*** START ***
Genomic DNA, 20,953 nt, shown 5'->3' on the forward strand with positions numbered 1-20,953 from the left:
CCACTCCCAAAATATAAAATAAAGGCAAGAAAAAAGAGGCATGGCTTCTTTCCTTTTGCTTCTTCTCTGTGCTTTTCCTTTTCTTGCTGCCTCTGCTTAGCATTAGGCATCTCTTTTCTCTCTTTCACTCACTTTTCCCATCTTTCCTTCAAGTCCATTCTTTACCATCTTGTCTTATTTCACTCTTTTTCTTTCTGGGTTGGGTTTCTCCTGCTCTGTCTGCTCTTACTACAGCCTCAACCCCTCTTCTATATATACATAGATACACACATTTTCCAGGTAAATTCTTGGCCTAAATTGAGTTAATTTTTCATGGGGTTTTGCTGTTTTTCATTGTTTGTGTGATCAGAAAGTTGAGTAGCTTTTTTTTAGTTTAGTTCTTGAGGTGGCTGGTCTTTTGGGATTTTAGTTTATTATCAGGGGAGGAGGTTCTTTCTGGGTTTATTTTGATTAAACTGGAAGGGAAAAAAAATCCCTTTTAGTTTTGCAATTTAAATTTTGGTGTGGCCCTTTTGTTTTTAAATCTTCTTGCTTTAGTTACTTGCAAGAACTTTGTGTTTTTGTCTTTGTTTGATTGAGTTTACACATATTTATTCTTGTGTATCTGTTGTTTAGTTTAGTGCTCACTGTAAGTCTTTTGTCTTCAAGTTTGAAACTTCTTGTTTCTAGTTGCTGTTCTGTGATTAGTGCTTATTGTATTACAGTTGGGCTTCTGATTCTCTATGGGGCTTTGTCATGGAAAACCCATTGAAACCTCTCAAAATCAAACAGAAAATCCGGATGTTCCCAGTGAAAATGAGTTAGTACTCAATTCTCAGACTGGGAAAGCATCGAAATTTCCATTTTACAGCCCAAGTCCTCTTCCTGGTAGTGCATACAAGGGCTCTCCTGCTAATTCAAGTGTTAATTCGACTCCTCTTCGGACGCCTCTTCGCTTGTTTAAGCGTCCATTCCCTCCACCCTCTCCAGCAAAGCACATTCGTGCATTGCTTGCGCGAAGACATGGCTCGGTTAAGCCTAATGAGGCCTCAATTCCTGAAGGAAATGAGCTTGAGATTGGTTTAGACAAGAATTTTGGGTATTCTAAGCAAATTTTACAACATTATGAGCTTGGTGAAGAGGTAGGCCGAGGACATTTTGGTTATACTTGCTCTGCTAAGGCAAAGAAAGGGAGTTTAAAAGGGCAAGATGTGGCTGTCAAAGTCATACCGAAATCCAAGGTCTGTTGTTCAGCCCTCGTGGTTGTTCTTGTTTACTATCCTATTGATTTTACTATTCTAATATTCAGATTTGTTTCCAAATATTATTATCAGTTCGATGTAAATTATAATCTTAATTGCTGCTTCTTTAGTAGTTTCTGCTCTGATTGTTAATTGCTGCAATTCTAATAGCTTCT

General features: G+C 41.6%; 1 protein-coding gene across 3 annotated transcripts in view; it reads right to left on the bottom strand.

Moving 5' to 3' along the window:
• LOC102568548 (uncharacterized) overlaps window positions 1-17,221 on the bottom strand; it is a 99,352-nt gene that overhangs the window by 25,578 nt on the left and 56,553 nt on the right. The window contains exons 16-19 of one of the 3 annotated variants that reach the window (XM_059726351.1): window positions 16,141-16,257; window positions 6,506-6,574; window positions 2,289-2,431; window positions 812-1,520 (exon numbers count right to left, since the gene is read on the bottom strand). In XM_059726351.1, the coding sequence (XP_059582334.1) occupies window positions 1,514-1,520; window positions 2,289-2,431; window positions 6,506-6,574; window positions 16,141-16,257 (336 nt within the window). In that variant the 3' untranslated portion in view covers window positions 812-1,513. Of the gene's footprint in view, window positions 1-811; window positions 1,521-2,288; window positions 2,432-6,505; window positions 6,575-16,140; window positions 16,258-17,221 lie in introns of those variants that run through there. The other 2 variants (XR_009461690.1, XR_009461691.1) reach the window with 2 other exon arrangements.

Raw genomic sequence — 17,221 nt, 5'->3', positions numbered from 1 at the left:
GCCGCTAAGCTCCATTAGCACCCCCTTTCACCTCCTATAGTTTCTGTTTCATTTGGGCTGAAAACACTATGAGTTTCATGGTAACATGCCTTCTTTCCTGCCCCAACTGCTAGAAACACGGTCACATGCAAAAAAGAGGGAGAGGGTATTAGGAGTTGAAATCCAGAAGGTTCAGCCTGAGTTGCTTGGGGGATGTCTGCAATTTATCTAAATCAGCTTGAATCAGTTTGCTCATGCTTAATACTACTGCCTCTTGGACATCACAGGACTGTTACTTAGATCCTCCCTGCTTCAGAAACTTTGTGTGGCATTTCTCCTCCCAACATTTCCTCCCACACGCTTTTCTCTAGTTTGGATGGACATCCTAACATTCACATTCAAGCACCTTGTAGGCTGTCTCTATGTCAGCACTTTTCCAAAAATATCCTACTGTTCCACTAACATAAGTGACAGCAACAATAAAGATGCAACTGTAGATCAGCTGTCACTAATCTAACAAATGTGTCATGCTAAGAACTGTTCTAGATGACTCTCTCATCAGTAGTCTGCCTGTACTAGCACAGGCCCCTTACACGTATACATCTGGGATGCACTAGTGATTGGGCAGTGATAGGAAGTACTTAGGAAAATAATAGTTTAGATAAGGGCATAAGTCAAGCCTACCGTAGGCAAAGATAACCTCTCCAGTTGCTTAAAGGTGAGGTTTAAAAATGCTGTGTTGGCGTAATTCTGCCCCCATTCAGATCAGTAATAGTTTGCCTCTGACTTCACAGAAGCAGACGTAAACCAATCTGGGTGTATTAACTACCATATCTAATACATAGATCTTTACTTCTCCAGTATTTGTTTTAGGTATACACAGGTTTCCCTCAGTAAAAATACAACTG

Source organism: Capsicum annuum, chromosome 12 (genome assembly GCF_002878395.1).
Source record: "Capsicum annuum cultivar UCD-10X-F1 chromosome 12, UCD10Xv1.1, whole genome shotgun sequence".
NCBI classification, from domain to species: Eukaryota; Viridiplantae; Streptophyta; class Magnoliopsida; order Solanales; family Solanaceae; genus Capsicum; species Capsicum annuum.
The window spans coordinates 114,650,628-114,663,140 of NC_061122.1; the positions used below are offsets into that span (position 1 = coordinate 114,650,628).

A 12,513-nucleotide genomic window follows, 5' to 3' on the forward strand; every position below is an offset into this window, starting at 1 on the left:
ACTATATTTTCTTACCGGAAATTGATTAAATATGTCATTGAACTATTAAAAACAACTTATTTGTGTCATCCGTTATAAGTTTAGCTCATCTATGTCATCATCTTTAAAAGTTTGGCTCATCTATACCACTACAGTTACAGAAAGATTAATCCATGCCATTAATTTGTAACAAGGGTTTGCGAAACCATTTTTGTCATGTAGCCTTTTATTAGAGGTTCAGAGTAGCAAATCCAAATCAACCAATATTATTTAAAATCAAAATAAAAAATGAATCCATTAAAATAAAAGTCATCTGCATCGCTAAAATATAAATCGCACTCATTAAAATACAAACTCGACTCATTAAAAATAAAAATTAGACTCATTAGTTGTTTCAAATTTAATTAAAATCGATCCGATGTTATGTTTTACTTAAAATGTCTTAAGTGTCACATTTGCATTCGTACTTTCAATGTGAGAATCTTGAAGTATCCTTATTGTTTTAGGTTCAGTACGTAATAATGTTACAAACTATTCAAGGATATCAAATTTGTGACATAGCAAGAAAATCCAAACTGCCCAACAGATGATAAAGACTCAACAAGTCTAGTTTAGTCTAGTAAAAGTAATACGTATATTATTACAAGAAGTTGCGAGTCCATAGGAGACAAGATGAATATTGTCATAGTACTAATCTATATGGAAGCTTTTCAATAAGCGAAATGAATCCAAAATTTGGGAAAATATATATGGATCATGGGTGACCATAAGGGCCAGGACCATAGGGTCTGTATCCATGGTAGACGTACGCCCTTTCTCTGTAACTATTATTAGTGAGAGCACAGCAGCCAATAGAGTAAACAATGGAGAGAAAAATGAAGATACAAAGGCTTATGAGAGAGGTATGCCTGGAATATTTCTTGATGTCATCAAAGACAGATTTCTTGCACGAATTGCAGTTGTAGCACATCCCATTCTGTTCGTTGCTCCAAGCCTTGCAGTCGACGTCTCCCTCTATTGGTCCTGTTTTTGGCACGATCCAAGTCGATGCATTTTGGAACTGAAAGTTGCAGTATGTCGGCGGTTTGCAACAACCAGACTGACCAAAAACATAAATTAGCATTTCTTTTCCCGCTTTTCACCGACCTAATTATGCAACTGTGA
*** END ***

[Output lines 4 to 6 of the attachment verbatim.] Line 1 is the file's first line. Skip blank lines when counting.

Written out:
Moving 5' to 3' along the window:
• LOC102568548 (uncharacterized) overlaps window positions 1-17,221 on the bottom strand; it is a 99,352-nt gene that overhangs the window by 25,578 nt on the left and 56,553 nt on the right. The window contains exons 16-19 of one of the 3 annotated variants that reach the window (XM_059726351.1): window positions 16,141-16,257; window positions 6,506-6,574; window positions 2,289-2,431; window positions 812-1,520 (exon numbers count right to left, since the gene is read on the bottom strand). In XM_059726351.1, the coding sequence (XP_059582334.1) occupies window positions 1,514-1,520; window positions 2,289-2,431; window positions 6,506-6,574; window positions 16,141-16,257 (336 nt within the window). In that variant the 3' untranslated portion in view covers window positions 812-1,513. Of the gene's footprint in view, window positions 1-811; window positions 1,521-2,288; window positions 2,432-6,505; window positions 6,575-16,140; window positions 16,258-17,221 lie in introns of those variants that run through there. The other 2 variants (XR_009461690.1, XR_009461691.1) reach the window with 2 other exon arrangements.

Raw genomic sequence — 17,221 nt, 5'->3', positions numbered from 1 at the left: